Grace talks about that to this day and in fact has recently started talking about the fact that she’d rather move to Scotland to live when she finishes her studies.
And so, Callum was blown away by his ‘free’ bottle of water as we walked round the corner of the Gourock pier, where the boats leave to go across the water.
I decided I would try my best to get Callum on a boat across the water and straight across from Gourock is a tiny, tiny little hamlet called Kilcreggan which I think I’ve probably never been to.
There’s a 43 year old boat that goes across the water in about 10 minutes to the pier on the other side and it was that; that we took on Tuesday in beautiful sunshine after having stood on top of a hill looking at Kilcreggan from about 4 miles away.
The thing about this journey is that you head to the other side of the river that you always look at and that Callum has always looked at whenever he has visited my parents and then all of a sudden you’re looking back at yourself and your view of the world completely changes.
Our view of the world changes all the time but in this particular exercise it’s quite staggering (at least to me) how your perception of where you come from alters as you look back at it.
Callum totally got that and when we got off the boat we talked for ages about how it didn’t look like what we expected it to and I think that’s the most extraordinary lesson.
We’d also set sail across the river with absolutely no preconception of what was on the other side.
I didn’t know if there was a shop or a pub or anything, in fact I was pretty convinced there was nothing but some houses.
When I got off the boat I immediately decided that this is where I’d like to live if I came back to Scotland and there was a shop and a post office and a little cafe and a pub and it was in that pub that we had fish and chips and I even had a pint of lager (so unusual for me at lunchtime) as we sat in the sunshine and looked back across the water.
And then the next thing happened which was extraordinary.
Two days before Callum had watched from the window as a nuclear submarine left the base across the water and travelled down the river with an escort.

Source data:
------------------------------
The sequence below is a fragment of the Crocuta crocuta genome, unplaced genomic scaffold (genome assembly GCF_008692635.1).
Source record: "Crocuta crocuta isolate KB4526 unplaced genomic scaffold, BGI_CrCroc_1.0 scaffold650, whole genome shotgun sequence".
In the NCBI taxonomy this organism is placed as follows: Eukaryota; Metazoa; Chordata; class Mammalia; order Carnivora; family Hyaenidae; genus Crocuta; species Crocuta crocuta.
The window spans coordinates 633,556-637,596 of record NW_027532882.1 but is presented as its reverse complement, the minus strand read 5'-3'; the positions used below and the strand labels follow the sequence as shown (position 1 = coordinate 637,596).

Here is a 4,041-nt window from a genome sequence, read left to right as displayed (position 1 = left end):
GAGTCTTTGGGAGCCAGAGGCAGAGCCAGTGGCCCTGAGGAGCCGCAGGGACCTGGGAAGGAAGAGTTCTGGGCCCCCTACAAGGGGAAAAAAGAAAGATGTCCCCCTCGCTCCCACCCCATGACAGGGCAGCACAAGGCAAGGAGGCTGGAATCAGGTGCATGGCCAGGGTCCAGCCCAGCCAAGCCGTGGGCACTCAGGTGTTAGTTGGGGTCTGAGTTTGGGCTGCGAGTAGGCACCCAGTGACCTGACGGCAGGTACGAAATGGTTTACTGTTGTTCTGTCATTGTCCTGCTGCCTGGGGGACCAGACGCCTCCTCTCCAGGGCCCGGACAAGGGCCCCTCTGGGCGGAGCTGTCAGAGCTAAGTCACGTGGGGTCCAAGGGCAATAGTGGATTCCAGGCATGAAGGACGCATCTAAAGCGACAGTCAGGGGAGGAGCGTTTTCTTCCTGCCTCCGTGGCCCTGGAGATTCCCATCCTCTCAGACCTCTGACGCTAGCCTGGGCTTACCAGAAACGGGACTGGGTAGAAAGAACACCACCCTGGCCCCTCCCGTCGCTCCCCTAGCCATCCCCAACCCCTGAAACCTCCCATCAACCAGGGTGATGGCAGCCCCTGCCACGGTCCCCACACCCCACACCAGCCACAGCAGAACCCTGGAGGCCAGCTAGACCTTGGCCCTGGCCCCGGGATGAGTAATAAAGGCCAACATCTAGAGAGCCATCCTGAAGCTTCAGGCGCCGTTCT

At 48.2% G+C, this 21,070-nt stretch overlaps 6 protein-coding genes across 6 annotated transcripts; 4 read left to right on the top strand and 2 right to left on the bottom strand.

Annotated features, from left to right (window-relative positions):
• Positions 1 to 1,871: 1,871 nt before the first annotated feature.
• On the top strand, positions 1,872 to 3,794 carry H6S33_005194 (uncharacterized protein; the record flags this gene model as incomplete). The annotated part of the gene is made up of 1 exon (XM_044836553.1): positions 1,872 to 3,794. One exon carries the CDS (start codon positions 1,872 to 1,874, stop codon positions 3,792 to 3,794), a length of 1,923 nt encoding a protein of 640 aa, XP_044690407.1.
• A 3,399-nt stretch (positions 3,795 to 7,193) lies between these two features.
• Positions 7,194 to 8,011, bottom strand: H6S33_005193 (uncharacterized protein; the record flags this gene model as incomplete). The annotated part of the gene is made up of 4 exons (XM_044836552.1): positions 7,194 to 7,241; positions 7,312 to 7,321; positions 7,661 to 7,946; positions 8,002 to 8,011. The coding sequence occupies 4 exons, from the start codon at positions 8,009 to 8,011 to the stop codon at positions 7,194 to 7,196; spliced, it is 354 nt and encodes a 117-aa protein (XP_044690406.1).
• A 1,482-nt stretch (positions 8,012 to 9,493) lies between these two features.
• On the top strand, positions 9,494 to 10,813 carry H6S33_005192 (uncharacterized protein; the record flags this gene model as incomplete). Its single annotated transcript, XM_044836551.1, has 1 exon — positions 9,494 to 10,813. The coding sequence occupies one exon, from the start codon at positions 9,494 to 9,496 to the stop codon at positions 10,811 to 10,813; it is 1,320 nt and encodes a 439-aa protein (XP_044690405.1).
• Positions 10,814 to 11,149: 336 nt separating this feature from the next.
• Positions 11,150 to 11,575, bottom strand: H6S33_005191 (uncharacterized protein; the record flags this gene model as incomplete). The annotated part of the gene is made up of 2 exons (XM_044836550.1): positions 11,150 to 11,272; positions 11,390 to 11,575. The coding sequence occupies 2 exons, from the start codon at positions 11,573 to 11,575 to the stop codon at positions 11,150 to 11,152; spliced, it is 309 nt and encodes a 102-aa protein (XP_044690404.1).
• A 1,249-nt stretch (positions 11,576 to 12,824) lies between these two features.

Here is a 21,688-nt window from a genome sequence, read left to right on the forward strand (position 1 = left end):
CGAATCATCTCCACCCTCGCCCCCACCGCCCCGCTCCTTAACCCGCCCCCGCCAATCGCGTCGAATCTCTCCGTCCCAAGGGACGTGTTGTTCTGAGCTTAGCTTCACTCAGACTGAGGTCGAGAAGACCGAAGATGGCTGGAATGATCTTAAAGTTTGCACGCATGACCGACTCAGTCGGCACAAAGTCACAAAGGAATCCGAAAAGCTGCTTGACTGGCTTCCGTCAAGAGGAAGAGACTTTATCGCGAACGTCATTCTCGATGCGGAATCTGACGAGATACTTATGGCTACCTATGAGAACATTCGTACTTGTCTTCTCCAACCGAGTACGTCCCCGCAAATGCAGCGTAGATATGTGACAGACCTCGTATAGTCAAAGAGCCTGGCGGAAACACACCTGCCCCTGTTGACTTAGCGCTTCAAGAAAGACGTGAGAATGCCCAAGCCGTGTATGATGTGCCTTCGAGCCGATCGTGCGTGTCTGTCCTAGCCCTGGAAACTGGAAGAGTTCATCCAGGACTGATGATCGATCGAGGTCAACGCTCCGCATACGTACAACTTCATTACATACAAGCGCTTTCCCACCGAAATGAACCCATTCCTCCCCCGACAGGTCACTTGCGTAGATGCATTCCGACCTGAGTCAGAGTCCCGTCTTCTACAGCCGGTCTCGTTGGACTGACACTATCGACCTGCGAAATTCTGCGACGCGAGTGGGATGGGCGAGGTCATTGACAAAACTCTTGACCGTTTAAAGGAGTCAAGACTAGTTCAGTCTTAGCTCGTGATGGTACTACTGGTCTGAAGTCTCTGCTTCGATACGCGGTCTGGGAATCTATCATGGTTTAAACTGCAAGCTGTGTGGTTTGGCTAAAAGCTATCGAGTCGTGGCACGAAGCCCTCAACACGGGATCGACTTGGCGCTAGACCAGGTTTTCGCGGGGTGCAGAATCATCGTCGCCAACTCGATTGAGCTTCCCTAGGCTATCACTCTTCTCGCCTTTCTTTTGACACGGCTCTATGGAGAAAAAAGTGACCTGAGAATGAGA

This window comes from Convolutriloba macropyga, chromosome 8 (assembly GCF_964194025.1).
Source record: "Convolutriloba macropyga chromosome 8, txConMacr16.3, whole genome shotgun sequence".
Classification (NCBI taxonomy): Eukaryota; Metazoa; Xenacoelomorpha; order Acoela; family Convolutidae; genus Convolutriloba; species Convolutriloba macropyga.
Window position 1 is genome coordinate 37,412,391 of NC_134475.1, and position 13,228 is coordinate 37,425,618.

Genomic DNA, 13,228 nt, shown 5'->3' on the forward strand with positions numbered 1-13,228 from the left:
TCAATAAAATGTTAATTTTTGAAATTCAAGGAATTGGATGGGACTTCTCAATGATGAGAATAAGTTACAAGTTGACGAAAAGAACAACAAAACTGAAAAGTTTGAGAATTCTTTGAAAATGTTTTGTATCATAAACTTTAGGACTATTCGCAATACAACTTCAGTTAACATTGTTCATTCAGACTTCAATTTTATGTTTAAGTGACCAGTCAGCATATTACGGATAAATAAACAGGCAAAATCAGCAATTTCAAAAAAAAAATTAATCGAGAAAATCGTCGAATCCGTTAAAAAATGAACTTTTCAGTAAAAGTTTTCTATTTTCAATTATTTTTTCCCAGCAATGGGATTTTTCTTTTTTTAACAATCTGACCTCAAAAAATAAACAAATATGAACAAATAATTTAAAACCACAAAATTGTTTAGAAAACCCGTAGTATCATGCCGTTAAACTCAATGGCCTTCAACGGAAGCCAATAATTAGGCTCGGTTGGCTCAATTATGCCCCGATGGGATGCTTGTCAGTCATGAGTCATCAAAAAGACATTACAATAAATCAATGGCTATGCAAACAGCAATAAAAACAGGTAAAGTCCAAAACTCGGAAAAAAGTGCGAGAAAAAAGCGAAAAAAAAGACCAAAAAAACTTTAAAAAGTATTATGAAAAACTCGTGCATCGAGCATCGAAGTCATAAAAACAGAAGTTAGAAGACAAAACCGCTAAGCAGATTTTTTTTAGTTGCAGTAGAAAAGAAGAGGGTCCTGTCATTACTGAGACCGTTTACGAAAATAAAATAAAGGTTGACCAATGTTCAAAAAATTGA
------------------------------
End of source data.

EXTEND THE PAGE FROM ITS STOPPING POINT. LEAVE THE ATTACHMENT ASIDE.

This is a common sight for the people who live in Gourock but to a 13 year-old boy with an interest in military engineering (we need to explore that further) he was utterly fascinated by it.
Before we had lunch on Tuesday we walked round the corner of the shore and about 500 yards away was one of the nuclear submarines, waiting to be escorted back to the base.
This was a pure moment of joy and just extreme luck that put the absolute cherry on the cake of the day we were having.
Put aside the sinister fact that we were 500 yards away from the end of the world because that’s what these boats are and then watched the absolute delight in Callum’s face as I took photographs and we watched the boat slowly make its way up the river.
The thing about these experiences are that they mark you, if you let them and there is so much to learn for what you do in your day-to-day life; if you can just take the time to think for 5 minutes (as I’m doing now) about what we saw and what we experienced.
First of all, we just set out on a journey with no idea what the end held and what we saw on the journey was just a delight and was absolutely and utterly more valuable than the destination itself.
We also completely altered our perspective by stepping out of the situation that we were in and looking back at it.
I was not trying to indoctrinate my son into the way of the jock on this trip but the friends we visited, the things we saw and the people we met left a mark on him (and therefore on me).
As we motored down the M6 just short of Carlisle, we passed a welcome to England sign and Callum turned to me in the car and asked “can we turn round?”.
Blog Post Number - 2755